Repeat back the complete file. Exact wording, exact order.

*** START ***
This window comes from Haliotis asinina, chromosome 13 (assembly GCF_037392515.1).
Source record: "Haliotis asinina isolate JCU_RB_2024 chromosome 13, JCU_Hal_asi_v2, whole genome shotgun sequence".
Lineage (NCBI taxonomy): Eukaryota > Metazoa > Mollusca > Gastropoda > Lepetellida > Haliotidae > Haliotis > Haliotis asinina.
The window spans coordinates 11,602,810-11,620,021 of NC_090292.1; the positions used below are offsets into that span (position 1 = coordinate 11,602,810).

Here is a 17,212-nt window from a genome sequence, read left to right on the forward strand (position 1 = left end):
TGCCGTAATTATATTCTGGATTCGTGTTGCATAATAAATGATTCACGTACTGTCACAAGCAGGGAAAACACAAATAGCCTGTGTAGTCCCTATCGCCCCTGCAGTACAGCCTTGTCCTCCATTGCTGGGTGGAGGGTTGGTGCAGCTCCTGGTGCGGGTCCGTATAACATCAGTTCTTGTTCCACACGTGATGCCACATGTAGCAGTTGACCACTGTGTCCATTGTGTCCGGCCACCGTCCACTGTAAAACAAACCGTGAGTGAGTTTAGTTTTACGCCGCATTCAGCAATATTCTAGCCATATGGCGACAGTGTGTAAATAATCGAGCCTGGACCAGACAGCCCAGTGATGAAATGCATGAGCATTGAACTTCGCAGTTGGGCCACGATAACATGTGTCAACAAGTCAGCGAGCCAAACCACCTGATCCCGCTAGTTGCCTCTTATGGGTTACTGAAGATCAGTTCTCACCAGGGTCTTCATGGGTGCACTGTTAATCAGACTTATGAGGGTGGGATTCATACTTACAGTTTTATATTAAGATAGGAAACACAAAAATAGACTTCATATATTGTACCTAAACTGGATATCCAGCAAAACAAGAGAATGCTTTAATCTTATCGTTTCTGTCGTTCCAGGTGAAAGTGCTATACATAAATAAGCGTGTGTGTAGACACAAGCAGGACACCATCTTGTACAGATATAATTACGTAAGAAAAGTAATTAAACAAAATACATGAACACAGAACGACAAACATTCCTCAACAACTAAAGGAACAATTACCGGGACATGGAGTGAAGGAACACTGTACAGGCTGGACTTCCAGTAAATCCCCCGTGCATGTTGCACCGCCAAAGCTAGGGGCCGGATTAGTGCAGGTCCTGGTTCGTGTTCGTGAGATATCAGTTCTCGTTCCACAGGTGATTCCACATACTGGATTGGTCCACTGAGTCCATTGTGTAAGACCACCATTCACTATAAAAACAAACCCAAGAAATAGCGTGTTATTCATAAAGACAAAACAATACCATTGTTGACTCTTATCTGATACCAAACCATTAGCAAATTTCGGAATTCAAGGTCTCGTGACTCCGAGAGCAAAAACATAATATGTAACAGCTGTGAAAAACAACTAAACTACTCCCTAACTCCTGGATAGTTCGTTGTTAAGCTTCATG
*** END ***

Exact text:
This window comes from Haliotis asinina, chromosome 13 (assembly GCF_037392515.1).
Source record: "Haliotis asinina isolate JCU_RB_2024 chromosome 13, JCU_Hal_asi_v2, whole genome shotgun sequence".
Lineage (NCBI taxonomy): Eukaryota > Metazoa > Mollusca > Gastropoda > Lepetellida > Haliotidae > Haliotis > Haliotis asinina.
The window spans coordinates 11,602,810-11,620,021 of NC_090292.1; the positions used below are offsets into that span (position 1 = coordinate 11,602,810).

Here is a 17,212-nt window from a genome sequence, read left to right on the forward strand (position 1 = left end):
TGCCGTAATTATATTCTGGATTCGTGTTGCATAATAAATGATTCACGTACTGTCACAAGCAGGGAAAACACAAATAGCCTGTGTAGTCCCTATCGCCCCTGCAGTACAGCCTTGTCCTCCATTGCTGGGTGGAGGGTTGGTGCAGCTCCTGGTGCGGGTCCGTATAACATCAGTTCTTGTTCCACACGTGATGCCACATGTAGCAGTTGACCACTGTGTCCATTGTGTCCGGCCACCGTCCACTGTAAAACAAACCGTGAGTGAGTTTAGTTTTACGCCGCATTCAGCAATATTCTAGCCATATGGCGACAGTGTGTAAATAATCGAGCCTGGACCAGACAGCCCAGTGATGAAATGCATGAGCATTGAACTTCGCAGTTGGGCCACGATAACATGTGTCAACAAGTCAGCGAGCCAAACCACCTGATCCCGCTAGTTGCCTCTTATGGGTTACTGAAGATCAGTTCTCACCAGGGTCTTCATGGGTGCACTGTTAATCAGACTTATGAGGGTGGGATTCATACTTACAGTTTTATATTAAGATAGGAAACACAAAAATAGACTTCATATATTGTACCTAAACTGGATATCCAGCAAAACAAGAGAATGCTTTAATCTTATCGTTTCTGTCGTTCCAGGTGAAAGTGCTATACATAAATAAGCGTGTGTGTAGACACAAGCAGGACACCATCTTGTACAGATATAATTACGTAAGAAAAGTAATTAAACAAAATACATGAACACAGAACGACAAACATTCCTCAACAACTAAAGGAACAATTACCGGGACATGGAGTGAAGGAACACTGTACAGGCTGGACTTCCAGTAAATCCCCCGTGCATGTTGCACCGCCAAAGCTAGGGGCCGGATTAGTGCAGGTCCTGGTTCGTGTTCGTGAGATATCAGTTCTCGTTCCACAGGTGATTCCACATACTGGATTGGTCCACTGAGTCCATTGTGTAAGACCACCATTCACTATAAAAACAAACCCAAGAAATAGCGTGTTATTCATAAAGACAAAACAATACCATTGTTGACTCTTATCTGATACCAAACCATTAGCAAATTTCGGAATTCAAGGTCTCGTGACTCCGAGAGCAAAAACATAATATGTAACAGCTGTGAAAAACAACTAAACTACTCCCTAACTCCTGGATAGTTCGTTGTTAAGCTTCATG